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Family Law

The leading authority on all aspects of family law

22 JUL 2009

New guidance to help health workers spot child abuse

The National Institute for Health and Clinical Excellence (NICE) has published guidance for healthcare staff on how to spot children who may have been abused.

In an effort to avoid another Baby P, the guidance will allow staff to consider, suspect, or exclude, all forms of maltreatment, including neglect, physical, sexual, and emotional abuse, when treating children.

It provides comprehensive information on the physical and psychological symptoms that may alert healthcare professionals to suspect abuse, and it encourages staff to look at the whole picture surrounding the child to establish whether they suspect maltreatment.

The guidance advises to seek an explanation of what happened to a child "in an open and non-judgmental manner" and concerns should be raised with an expert in the field, such as a community paediatrician, if the health worker considers a possibility of maltreatment.

However, if a health worker more strongly suspects a child is being maltreated, they should refer them to social services.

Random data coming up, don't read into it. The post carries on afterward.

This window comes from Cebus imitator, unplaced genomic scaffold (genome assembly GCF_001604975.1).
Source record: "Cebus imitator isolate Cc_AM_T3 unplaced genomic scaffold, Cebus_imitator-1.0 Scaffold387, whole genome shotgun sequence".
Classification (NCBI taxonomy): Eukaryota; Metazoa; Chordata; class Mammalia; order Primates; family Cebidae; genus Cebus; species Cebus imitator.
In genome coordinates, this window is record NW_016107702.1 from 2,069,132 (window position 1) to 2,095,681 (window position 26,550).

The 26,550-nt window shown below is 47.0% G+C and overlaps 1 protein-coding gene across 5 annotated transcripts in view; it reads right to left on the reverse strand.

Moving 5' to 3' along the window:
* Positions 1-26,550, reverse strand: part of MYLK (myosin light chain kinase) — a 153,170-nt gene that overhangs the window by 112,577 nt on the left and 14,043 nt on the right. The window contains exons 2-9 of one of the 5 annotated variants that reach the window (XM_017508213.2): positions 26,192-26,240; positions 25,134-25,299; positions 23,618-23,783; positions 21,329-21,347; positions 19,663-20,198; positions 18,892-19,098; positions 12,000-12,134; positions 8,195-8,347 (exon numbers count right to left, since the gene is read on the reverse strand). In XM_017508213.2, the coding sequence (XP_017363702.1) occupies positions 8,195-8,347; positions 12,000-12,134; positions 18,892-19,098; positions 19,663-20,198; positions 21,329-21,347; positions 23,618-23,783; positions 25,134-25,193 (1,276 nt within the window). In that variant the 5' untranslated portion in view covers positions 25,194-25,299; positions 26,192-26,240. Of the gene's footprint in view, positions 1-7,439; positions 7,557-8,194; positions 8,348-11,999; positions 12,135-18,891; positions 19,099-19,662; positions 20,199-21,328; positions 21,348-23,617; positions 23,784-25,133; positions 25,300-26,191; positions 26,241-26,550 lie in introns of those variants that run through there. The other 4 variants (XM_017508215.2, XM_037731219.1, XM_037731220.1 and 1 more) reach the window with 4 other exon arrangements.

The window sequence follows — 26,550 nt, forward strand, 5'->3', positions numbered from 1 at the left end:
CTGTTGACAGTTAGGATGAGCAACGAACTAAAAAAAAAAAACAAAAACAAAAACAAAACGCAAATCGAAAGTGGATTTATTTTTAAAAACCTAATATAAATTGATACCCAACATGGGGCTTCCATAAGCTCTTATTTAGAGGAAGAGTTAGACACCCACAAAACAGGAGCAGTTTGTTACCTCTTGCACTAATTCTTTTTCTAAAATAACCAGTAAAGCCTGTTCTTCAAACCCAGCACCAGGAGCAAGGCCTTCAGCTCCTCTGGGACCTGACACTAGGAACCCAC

Andrew Dillon, NICE chief executive, said: "We want to give healthcare professionals the confidence to recognise the signs of maltreatment and to know when to refer on to a specialist. This guidance does not include recommendations on how to diagnose, confirm or disprove maltreatment; this should be done by specialists in social care, following Local Safeguarding Children Board procedures."

One of the signs of neglect that healthcare staff are advised to look out for is whether a child is "persistently smelly and dirty" and if "the dirtiness is ingrained" or if the "smell is so overwhelming" even early in the day.

Sunburn, head lice or a lack of treatment for tooth decay could also trigger healthcare staff to consider whether the child is being maltreated.

Critics have warned that the guidance could mean more referrals of children who are not at risk and may cause parents to become reluctant to approach their doctor in case they are accused of abuse.



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